Cape Town - The South African National Biodiversity Institution (SANBI) has announced the launch of s Natural Science Collection Facility (NSCF), set to host a virtual safeguard of South Africa's mega
biodiversity - built up over more than 200 years.
The facility aims to see over 30 million of the country's biodiversity specimen from more than 40 museums, science councils and universities organised under this single digital, coordinating hub.
SANBI confirms it will include SA's preserved plant, animal and fossil specimens of reptiles and insects and maps showing priority biodiversity areas to guide development and priority areas for conservation.
Data associated with the specimens are used for modelling climate change impacts on economically important species' distributions, timing ecologically important events such as pollination, and spatial planning that informs decision-making for sustainable development.
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SANBI says these natural science collections present economic and scientific opportunities and are used by researchers all over the world as well as are essential as a reference for accurately identifying materials for bio-prospecting and agriculture.
In addition, they can be used to track pathways for the spread of diseases and pests, and to analyse movements of animal species, which is especially relevant for sustaining biodiversity-based industries such as fishing, says the institution.
Receiving funding from the Department of Science and Technology (DST), SANBI says DST will spend more than R50 million over the next three years to establish the virtual facility.
"Access to adequate and relevant research infrastructure is essential for promoting quality outcomes and research, so as to develop a competitive and sustainable National System of Innovation," says DST Chief Director for Basic Sciences and Infrastructure, Daniel Adams, adding that adequate levels of funding for such infrastructure formed a key component of any national research system.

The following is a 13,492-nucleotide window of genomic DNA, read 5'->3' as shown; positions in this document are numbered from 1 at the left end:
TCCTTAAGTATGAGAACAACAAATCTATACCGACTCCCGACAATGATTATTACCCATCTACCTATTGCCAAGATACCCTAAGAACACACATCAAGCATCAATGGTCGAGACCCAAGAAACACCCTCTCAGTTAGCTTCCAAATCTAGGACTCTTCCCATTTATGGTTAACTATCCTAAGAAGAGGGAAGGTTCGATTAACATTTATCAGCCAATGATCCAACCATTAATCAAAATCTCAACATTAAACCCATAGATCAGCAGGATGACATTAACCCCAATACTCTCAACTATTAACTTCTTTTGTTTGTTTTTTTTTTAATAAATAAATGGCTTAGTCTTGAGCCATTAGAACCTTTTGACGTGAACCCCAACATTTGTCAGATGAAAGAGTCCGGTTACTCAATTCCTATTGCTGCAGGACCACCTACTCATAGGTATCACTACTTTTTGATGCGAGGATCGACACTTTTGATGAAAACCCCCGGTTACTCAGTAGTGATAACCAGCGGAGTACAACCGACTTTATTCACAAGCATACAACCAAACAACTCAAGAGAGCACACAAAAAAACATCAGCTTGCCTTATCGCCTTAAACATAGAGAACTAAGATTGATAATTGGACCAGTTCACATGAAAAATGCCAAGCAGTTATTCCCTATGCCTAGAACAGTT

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SANBI says an assessment showed that while there were pockets of excellence, the collections were under-resourced and not used to their full potential, with many of them being at risk of loss.
Therefore, the NSCF will see the collections housed in a virtual facility with the central coordinating hub based at the SANBI.
According to the project leader, Michelle Hamer, Director of Zoological Systematics at SANBI, the different institutions, and even collections within single institutions, operate largely in isolation.
"Establishing the NSCF would address these problems with a number of collections at different institutions that work towards a common set of goals and targets and produce coordinated outputs," says Hamer.
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The NSCF, according to SANBI, will secure the collections through the development of national standards and policies for curation and interventions, improve access to collections by providing a single entry point to the specimens and services associated with them, and digitise images of specimen collection databases.
The facility will also coordinate strategic research based on priority questions and research, says SANBI.
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